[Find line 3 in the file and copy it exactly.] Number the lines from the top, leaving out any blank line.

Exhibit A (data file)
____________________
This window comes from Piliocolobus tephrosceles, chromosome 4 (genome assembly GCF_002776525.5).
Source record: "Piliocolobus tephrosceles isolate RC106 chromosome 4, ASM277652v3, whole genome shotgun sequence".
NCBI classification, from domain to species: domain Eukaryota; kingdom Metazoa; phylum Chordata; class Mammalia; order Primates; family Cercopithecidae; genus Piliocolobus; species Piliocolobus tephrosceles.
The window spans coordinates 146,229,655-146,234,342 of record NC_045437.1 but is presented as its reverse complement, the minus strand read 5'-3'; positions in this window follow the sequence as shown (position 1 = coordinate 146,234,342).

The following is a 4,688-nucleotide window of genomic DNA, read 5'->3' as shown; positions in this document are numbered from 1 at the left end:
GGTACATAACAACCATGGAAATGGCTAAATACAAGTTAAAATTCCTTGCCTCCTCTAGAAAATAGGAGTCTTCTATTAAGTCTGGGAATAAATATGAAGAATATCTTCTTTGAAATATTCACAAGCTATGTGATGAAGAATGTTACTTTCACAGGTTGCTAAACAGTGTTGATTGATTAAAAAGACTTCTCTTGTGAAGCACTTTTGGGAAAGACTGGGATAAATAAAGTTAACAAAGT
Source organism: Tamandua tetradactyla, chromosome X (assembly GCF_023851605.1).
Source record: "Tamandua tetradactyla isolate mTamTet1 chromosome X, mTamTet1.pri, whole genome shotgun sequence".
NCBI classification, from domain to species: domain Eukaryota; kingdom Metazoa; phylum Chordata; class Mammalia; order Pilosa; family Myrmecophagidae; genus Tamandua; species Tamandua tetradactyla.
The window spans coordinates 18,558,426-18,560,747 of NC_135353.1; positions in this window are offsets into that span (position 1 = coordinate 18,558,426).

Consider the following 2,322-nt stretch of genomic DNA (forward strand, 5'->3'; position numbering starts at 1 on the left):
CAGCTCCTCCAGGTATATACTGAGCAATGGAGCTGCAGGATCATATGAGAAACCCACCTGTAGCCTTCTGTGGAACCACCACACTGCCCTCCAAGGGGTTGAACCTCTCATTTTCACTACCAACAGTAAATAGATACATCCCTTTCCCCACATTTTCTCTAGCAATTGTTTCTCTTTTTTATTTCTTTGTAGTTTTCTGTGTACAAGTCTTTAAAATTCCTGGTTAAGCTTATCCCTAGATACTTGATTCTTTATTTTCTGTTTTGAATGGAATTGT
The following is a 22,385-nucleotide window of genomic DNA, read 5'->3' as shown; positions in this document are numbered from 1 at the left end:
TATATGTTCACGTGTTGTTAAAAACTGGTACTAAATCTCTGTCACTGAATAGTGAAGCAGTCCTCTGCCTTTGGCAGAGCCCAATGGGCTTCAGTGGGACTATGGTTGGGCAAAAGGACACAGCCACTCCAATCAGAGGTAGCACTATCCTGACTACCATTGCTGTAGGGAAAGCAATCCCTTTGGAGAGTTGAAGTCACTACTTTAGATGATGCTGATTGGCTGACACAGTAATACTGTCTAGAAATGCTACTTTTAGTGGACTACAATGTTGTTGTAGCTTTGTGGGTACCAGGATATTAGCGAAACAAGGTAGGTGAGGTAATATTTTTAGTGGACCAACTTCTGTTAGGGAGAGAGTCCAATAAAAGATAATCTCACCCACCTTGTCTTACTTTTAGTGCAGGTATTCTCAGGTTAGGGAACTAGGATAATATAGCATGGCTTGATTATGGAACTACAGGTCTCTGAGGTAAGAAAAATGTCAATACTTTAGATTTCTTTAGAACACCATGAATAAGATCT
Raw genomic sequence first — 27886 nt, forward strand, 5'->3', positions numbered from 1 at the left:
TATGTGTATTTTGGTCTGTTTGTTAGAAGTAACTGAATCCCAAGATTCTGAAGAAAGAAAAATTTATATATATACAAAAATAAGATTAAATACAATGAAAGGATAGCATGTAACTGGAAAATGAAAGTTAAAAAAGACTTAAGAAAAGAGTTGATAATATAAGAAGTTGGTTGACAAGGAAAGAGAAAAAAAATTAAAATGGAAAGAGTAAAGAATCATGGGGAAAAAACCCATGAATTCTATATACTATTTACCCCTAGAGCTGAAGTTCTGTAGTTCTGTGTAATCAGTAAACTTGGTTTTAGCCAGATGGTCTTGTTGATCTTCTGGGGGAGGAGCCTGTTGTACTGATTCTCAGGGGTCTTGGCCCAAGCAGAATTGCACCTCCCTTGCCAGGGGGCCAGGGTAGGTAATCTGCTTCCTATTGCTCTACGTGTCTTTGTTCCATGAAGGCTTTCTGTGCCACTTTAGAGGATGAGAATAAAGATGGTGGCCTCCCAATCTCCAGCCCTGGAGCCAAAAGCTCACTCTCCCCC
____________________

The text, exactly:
NCBI classification, from domain to species: domain Eukaryota; kingdom Metazoa; phylum Chordata; class Mammalia; order Primates; family Cercopithecidae; genus Piliocolobus; species Piliocolobus tephrosceles.